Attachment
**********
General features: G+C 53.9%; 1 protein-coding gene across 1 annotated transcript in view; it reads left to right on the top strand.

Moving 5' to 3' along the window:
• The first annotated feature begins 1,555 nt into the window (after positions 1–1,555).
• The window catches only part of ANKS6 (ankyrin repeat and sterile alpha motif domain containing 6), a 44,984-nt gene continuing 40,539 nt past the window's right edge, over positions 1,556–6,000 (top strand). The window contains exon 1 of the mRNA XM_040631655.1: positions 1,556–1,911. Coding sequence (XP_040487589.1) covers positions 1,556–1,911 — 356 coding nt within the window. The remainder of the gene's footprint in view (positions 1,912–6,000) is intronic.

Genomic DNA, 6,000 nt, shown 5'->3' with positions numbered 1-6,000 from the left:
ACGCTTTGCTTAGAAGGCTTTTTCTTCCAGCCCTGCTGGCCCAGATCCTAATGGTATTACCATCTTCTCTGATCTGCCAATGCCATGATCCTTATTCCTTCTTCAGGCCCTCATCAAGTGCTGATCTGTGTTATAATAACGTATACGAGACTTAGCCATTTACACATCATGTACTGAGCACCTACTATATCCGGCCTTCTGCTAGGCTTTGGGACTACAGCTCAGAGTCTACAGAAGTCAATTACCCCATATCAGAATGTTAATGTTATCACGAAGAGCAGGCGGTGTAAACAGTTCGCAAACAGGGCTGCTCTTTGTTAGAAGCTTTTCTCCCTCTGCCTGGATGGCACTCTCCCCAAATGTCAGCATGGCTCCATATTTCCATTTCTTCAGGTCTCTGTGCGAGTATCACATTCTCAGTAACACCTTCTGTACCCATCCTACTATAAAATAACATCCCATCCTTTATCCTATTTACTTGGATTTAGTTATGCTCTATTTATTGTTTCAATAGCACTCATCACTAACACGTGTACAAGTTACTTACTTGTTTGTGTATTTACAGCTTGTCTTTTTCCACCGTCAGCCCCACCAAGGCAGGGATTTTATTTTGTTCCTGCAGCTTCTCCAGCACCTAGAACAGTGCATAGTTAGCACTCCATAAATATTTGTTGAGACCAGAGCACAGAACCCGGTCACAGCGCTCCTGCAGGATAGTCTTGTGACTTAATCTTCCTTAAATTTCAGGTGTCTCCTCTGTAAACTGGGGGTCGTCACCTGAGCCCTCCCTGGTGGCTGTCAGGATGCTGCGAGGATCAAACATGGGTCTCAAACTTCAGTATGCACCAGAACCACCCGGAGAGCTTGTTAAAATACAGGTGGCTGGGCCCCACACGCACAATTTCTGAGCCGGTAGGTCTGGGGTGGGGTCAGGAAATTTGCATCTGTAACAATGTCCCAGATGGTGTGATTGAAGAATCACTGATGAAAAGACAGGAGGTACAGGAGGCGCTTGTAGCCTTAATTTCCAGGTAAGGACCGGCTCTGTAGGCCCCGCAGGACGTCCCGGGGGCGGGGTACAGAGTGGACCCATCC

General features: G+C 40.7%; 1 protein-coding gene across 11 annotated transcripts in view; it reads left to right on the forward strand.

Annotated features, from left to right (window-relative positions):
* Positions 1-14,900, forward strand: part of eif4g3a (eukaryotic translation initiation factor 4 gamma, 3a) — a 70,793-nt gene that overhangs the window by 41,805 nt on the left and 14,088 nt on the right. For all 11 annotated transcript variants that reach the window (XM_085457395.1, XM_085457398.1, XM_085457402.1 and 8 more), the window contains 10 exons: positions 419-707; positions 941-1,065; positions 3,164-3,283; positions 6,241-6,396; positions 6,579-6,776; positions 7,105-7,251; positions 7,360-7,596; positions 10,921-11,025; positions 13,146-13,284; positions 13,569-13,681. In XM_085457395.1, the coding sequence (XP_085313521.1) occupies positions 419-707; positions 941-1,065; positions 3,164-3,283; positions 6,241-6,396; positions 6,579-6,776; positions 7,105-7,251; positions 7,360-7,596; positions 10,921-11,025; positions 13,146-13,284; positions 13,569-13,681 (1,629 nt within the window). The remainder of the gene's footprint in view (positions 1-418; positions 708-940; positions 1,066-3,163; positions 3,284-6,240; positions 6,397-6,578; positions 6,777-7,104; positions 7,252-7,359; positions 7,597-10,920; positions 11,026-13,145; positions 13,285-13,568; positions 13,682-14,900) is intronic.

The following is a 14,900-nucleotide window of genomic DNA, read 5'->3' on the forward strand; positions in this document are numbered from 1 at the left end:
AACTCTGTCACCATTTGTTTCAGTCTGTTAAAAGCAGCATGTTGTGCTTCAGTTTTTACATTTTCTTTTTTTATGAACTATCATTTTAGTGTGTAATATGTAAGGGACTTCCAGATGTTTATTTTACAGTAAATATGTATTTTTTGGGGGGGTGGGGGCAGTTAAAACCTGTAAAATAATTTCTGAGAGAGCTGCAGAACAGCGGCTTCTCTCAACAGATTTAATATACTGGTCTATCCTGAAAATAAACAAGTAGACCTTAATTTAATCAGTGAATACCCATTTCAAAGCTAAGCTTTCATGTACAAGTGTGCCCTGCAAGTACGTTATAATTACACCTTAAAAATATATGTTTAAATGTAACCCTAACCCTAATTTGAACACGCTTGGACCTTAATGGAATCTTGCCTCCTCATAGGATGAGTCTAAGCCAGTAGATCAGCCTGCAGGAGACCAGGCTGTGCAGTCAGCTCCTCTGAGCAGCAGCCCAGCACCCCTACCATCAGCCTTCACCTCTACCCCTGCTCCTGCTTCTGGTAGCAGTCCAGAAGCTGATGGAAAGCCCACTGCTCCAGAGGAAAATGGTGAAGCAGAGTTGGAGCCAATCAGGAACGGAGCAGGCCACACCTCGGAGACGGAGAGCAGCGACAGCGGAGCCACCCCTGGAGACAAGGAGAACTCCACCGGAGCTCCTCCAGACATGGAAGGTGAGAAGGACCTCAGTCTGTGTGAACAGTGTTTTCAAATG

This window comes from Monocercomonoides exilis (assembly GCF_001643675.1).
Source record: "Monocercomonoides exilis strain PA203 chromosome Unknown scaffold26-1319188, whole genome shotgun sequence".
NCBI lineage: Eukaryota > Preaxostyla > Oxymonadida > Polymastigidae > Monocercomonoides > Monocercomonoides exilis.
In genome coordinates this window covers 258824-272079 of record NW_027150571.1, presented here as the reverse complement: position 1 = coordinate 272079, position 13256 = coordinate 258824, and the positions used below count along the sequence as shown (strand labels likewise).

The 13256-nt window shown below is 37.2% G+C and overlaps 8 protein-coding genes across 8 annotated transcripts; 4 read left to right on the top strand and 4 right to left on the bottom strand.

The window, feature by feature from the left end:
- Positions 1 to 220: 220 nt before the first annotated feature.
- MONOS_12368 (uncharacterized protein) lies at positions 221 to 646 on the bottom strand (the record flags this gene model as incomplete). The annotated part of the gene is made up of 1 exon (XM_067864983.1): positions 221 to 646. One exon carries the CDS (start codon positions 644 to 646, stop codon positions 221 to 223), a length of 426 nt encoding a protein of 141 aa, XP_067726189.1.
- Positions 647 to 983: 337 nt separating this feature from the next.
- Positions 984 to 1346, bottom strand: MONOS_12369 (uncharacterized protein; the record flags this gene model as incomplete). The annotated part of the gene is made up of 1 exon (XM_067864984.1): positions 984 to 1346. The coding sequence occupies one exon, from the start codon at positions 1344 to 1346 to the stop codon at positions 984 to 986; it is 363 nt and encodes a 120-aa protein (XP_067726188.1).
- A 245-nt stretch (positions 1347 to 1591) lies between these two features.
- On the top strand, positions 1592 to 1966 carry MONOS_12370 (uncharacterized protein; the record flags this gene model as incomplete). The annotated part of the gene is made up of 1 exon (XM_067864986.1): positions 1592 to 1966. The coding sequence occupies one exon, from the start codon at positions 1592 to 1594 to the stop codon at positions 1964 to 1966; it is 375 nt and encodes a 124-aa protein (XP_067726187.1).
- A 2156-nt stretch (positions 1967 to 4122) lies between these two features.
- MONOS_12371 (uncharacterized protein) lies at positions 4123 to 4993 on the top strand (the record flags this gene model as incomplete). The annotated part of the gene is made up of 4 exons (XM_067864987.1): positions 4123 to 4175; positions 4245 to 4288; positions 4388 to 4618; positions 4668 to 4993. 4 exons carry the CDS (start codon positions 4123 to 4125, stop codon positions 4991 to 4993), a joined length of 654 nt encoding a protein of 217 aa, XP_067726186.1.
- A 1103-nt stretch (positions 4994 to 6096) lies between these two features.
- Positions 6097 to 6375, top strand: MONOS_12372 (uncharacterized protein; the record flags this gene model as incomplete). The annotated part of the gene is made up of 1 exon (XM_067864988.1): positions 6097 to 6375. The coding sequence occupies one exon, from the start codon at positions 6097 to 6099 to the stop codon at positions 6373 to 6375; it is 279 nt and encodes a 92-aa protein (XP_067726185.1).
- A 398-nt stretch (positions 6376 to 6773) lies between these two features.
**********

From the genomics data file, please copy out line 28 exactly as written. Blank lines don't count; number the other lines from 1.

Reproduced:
- A 398-nt stretch (positions 6376 to 6773) lies between these two features.